- Title: Cambodia court upholds life sentences for former Khmer Rouge leaders
- Date: 23rd November 2016
- Summary: PHNOM PENH, CAMBODIA (NOVEMBER 23, 2016) (REUTERS) EXTERIOR OF THE EXTRA ORDINARY CHAMBER IN THE COURT OF CAMBODIA (ECCC) BUILDING COURT SIGN THAT READ "COURT ROOM" CAMBODIA FLAG (RIGHT) AND UNITED NATIONS FLAG (LEFT) SURVIVORS WALKING IN THE COURT ROOM COURT HANDOUT THAT READS "THE KHMER ROUGE TRIALS" EXTERIOR OF THE DETENTION CENTER AT THE ECCC A POLICEMAN STAND GUARDING AT THE ENTRANCE OF THE DETENTION CENTER CAR CARRYING THE FORMER KHMER ROUGE LEADERS TO THE COURT ROOM A JUDGE WALKING TO THE COURT ROOM SECURITY GUARD STAND WATCHING WHILE JUDGE, PROSECUTOR WALKING IN THE COURT ROOM
- Embargoed: 8th December 2016 05:00
- Keywords: Cambodia Khmer Rouge appeal life sentence uphold
- Location: PHNOM PENH, CAMBODIA
- City: PHNOM PENH, CAMBODIA
- Country: Cambodia
- Topics: Crime/Law/Justice,Judicial Process/Court Cases/Court Decisions
- Reuters ID: LVA00159NZ7LX
- Aspect Ratio: 16:9
- Story Text: EDITORS PLEASE NOTE: THIS EDIT CONTAINS FOOTAGE WHICH WAS ORIGINALLY 4:3
The UN-backed tribunal in Cambodia on Wednesday (November 23) upheld a lower court's life sentences for two former Khmer Rouge leaders convicted of crimes against humanity.
The two leaders were sentenced to life in prison by the lower court on August 8, 2014.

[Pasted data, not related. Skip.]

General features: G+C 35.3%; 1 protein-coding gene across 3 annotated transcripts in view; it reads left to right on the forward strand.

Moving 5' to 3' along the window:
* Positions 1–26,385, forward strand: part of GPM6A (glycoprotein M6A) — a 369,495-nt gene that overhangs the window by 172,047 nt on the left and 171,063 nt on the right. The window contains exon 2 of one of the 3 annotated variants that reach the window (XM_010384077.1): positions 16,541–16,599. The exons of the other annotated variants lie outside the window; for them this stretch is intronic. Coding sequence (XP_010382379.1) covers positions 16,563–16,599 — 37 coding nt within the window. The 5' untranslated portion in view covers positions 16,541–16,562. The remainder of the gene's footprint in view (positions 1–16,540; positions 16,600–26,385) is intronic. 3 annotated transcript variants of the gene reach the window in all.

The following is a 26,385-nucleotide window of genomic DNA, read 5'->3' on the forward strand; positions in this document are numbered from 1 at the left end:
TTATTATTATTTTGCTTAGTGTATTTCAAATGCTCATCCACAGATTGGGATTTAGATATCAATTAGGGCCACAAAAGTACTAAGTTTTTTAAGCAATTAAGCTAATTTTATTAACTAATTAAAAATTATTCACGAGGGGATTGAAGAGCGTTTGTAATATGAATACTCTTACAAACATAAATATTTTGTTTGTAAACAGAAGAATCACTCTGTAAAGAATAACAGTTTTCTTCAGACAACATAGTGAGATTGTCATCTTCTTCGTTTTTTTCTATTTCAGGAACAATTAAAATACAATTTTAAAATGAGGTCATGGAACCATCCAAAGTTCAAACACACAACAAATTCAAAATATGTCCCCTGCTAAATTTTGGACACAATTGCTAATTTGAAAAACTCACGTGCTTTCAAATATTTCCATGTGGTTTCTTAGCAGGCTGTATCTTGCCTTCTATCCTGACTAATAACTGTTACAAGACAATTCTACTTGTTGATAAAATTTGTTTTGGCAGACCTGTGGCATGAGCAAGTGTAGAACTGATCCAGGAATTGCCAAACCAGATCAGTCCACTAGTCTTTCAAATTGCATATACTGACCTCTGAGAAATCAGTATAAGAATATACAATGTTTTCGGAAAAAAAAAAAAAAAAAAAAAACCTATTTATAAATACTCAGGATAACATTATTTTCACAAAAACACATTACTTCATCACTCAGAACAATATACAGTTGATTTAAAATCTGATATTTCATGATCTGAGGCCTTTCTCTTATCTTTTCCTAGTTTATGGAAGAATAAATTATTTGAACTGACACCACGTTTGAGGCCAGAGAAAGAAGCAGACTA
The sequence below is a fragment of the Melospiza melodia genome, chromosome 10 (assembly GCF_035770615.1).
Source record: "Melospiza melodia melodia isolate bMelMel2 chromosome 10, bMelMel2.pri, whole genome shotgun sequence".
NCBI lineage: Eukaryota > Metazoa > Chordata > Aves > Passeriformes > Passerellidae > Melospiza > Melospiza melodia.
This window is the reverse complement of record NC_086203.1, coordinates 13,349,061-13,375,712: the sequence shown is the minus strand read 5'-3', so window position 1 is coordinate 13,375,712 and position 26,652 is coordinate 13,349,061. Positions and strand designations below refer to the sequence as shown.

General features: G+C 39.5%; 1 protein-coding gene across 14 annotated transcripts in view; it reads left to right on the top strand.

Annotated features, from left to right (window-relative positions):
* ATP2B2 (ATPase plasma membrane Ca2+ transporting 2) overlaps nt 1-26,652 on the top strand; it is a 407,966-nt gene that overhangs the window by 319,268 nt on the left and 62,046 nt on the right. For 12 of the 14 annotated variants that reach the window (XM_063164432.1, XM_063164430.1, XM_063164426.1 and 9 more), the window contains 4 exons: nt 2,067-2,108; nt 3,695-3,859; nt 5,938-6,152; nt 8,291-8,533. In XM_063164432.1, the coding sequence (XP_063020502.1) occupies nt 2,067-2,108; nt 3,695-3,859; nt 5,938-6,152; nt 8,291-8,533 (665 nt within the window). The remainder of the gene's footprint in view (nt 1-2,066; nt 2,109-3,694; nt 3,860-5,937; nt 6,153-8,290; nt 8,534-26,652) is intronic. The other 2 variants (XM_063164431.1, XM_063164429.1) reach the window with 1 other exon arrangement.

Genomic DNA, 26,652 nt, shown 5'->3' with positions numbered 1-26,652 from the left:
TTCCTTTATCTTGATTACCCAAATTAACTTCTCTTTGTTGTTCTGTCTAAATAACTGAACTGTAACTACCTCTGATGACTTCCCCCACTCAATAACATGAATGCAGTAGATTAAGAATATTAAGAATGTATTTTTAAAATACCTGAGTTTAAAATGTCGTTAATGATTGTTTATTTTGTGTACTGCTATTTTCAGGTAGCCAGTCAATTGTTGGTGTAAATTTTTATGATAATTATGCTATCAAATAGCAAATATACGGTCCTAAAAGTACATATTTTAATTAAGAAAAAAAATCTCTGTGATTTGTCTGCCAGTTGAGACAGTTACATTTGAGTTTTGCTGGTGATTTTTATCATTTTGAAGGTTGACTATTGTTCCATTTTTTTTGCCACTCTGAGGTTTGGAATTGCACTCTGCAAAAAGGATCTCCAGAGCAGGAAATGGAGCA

Khieu Samphan, the former Khmer Rouge President and Nuon Chea, the former Khmer Rouge National Assembly Chairman, also known as "Brother Number Two", were handed life sentences for their part in the forced evacuations, murders and executions of Cambodians in the 1970s "Killing Fields" revolution.
On September 15th, 2010, Khieu Samphan and Nuon Chea were indicted on charges related to crimes against humanity, genocide and grave breaches of the Geneva Conventions of 1949 in what is referred to as Case 002.
Case 002/01 is the first of at least two trials against Khieu Samphan and Nuon Chea.
The majority of Cambodians alive now were born after the bloody era and they embrace the capitalism the Khmer Rouge deplored. Their Cambodia has enjoyed unprecedented peace and development since the late 1990s, but judgment upon Pol Pot's henchmen is still significant for most people.
Experts say high-profile figures in present day Cambodian politics fear they could be implicated in defendants' testimony.
The decade-old tribunal has delivered guilty verdicts to only three defendants, two of whom are Khieu Samphan and Nuon Chea. Two other cases are strongly opposed by the Cambodian government, police and national investigating judge, who have been unwilling to cooperate with the tribunal.
Between 1.7 million and 2.2 million people are believed to have died under the Khmer Rouge.
Most of the victims died of starvation, torture, exhaustion or disease in labor camps or were bludgeoned to death during mass executions at "killing fields" across the country. Led by Pol Pot, the regime sought to turn Cambodia back to "year zero" in its quest for a peasant utopia.
Pol Pot, "Brother Number One", died in 1998.
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